Gary Lakin, CEO of Charm Health, commented, “We are excited by the potential of this alliance to deliver significant benefit to our clients – enhancing the data collection, research and reporting capabilities of our existing solution while providing very customisable solutions to meet the needs of various tumour streams.”

“We are delighted to form this alliance with Charm Health.” said Professor Jon Patrick, CEO of iCIMS. “We look forward to working together to further develop advanced capabilities that enables oncology teams to deliver real value to the patient journey, and add improvements to the delivery of CHARM’s chemotherapy information to the translational researchers working with their medical oncology and surgical colleagues”, commented Patrick.

Download the media release as a PDF.

APAMI 2014 Keynote Presentation Plenary Paper

Conference: APAMI 2014, Day 4, Scientific Programme
Date: Sunday, 02 November 2014, 08:30 – 08:50 (14:00 – 14:20 Sydney time)
Venue: Stein Auditorium, India Habitat Centre, New Delhi, India
Session Name: Clinical Workflow and Human Factors

IT as the Controlling Influence in a hospital department

Jon Patrick PhD MSc, BSc, Dip LS, Grad Dip BHPsych
iCIMS, Sydney Australia

Abstract

An investigation into methods to improve the design and implementation of clinical information systems (CIS) was conducted by using a process of Clinical Team Led Design (CTLD). The process of clinicians studying their own workflow processes demonstrated the extent to which clinical work is controlled by the IT implemented in a department. The ability to break out of the straightjacket created by the IT can only be attained when the design of the IT itself can be manipulated by the staff and altered as required by their needs.

It is demonstrated that Best-of-Breed clinical information systems developed under the principle of CTLD creates more efficiencies in the workplace than enterprise EMR systems (EEMR).

An important aspect of clinical care is the need to change workflows and operating procedures as the environment around the work changes either due to new professional practices or shifting regulatory and administrative requirements. Hence, an ability to perform Continuous Process Improvement (CPI) is fundamental to the good practices of a clinical team. Rigid EEMR systems that are slow and highly expensive to change are a significant sea anchor in the pursuit of CPI and frustrate staff to the limit of their patience.

A technology has been created that supports a methodology for creating user designs with an incremental iterative feedback process. In this technology, an underlying software engineering architecture, we denote as Emergent Clinical Information Systems (ECIS), automatically compiles the run-time code directly from the user designs, hence no programming is required to move from design to implementation. The ECIS architecture is defined on the principle of Ockham’s Razor of Design, that is, the elements of design that are engineered for the designer are a minimum number of design objects with maximal generalisation. The CIS design is created by a principle of Agile Design where designs are created and tested incrementally within an iterative process.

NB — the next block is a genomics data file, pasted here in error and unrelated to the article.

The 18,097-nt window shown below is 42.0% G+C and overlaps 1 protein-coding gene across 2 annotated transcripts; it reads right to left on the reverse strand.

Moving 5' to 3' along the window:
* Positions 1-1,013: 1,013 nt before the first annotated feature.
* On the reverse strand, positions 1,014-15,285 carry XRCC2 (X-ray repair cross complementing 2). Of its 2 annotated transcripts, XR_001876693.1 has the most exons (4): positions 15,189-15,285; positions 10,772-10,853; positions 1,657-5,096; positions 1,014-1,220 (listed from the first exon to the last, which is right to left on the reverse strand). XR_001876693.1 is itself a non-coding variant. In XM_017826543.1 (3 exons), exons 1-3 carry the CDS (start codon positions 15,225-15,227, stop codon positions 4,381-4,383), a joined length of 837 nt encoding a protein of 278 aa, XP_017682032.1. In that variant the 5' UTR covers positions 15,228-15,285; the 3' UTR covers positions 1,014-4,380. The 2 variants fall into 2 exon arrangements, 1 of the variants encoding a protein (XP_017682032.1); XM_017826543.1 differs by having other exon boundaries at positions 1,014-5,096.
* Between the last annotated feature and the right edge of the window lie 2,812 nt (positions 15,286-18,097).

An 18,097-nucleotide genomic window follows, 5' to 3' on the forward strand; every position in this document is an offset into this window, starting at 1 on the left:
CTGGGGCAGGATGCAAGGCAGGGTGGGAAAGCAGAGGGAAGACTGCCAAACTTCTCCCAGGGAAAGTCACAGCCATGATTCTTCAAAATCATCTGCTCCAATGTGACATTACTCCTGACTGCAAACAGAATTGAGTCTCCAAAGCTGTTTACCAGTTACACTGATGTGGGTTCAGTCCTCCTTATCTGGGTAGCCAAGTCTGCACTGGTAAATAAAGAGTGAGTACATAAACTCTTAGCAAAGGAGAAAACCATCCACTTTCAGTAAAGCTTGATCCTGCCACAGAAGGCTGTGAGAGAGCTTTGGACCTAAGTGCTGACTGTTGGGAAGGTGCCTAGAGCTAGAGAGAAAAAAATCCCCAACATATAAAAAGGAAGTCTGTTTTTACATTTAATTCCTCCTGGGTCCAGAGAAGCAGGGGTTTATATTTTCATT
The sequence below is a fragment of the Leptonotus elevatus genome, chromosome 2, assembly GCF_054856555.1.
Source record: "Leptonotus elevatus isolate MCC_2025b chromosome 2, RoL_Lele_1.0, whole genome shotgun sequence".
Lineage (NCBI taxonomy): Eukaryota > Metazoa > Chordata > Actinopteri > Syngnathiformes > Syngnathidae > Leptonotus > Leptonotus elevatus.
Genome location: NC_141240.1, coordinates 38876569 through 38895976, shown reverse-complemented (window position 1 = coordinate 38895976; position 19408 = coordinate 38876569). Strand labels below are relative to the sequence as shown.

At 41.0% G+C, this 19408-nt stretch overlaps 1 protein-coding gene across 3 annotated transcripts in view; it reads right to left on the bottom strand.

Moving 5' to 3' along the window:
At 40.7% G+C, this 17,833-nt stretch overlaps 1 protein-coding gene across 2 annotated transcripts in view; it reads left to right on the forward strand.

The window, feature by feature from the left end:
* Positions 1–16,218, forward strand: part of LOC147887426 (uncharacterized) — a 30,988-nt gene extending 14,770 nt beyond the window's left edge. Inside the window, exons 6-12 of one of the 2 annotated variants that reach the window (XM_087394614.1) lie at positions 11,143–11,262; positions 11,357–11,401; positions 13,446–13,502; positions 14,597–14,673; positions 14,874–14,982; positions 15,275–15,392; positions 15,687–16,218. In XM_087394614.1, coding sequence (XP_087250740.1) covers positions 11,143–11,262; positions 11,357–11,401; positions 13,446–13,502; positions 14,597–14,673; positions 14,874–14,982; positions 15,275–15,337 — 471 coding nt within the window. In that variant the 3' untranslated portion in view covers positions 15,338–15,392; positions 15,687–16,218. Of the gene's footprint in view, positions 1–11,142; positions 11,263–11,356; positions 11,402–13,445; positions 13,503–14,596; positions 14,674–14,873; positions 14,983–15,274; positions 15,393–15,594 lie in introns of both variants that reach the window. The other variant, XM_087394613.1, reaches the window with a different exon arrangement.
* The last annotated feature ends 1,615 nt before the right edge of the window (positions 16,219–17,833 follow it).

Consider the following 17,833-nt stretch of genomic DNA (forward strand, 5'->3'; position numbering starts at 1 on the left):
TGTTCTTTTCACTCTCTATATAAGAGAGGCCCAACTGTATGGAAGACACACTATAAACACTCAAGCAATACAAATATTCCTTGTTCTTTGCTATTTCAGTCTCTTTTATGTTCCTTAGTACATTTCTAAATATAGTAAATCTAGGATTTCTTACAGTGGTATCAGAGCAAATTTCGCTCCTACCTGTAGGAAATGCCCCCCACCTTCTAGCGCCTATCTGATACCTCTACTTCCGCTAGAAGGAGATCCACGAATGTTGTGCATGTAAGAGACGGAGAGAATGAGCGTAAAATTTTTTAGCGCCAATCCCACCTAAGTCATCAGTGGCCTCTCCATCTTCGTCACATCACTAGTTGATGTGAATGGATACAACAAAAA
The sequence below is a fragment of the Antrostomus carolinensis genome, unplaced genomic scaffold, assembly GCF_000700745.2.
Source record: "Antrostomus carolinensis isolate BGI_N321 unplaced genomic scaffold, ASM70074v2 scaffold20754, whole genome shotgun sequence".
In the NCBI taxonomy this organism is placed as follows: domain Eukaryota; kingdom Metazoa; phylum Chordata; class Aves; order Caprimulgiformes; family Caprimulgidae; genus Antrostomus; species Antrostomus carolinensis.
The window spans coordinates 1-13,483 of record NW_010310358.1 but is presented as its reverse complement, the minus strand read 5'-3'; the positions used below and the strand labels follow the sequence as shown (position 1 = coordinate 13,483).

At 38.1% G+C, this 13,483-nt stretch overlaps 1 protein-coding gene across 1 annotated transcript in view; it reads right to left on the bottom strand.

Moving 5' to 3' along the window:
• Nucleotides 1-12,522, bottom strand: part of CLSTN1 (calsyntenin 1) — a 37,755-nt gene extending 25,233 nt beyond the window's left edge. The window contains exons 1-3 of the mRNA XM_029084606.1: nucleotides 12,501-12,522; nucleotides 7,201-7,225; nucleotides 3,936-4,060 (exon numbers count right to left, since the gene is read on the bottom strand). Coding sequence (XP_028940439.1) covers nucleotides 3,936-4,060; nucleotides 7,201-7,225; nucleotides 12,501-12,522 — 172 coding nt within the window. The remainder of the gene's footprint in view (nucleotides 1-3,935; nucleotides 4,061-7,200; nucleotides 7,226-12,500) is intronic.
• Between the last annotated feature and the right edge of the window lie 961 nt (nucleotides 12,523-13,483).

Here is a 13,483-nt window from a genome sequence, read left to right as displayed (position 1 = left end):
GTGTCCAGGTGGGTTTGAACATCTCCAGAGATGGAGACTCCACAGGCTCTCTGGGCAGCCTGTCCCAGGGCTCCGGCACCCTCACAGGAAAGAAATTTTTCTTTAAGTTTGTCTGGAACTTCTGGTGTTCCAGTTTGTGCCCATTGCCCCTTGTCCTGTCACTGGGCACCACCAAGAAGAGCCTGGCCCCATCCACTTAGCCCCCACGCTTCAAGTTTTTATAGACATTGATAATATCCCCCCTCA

With this functionality, the capacity to make near real-time adaptation of an implementation is made available, giving enormous power to the design team to explore alternative designs before commissioning a specific implementation. At the same time, the underlying data management for all CISs built in the ECIS paradigm is the same, and hence it has the unification of the code base and data stores in a single application. In essence, it is a Best-of-Breed solution on the user side and an enterprise system on the server side.

The ECIS model with real-time changeability, native interoperability to move data to where it has to be used, and in-built analytics to monitor the effect of change represents a much superior approach to providing effective methods for CPI in any clinical setting. As a technology, it is ideally suited to the creation of a CIS for any clinical specialty.

A local clinical team at Nepean Hospital, Sydney, Australia, designed a CIS for their hospital emergency department, denoted the Nepean Emergency Department Information Management System (NEDIMS) using the ECIS approach and compared it to the EEMR incumbent system in the department.

A process analysis for each of the 6 activity centres in the ED described staff roles of: Clerking, Triage, CIN (Clinical Initiatives Nurse), Fast Track, Acute Care, and Nurse Unit Manager (NUM). The process analysis formed the basis of understanding the design needs of the department. It was also used subsequently to identify the task types that needed to be used in the quantitative comparison between the two systems. A total of 43 task types were identified of which 27 were present in the EEMR system, 40 were present in NEDIMS and 14 were completed on paper.

The department staff were observed for 22 days where each task instance was measured for time duration and number of mouse clicks in live usage on the EEMR and paper forms. A total of 722 task instances were recorded from 43 task types. Subsequently, 374 matched observations of 17 task types were measured for those tasks that could be repeated in NEDIMS of which 332 were matched task instances between NEDIMS and the EEMR, the remainder being matched to paper forms.

The final analysis showed that NEDIMS was 40% more efficient and had 30% less cognitive load than the incumbent EEMR system. Modelling of staff work for an average patient load of 165 patients per 24 hours indicated the staff would save an average time of 23.9 hours per day using NEDIMS.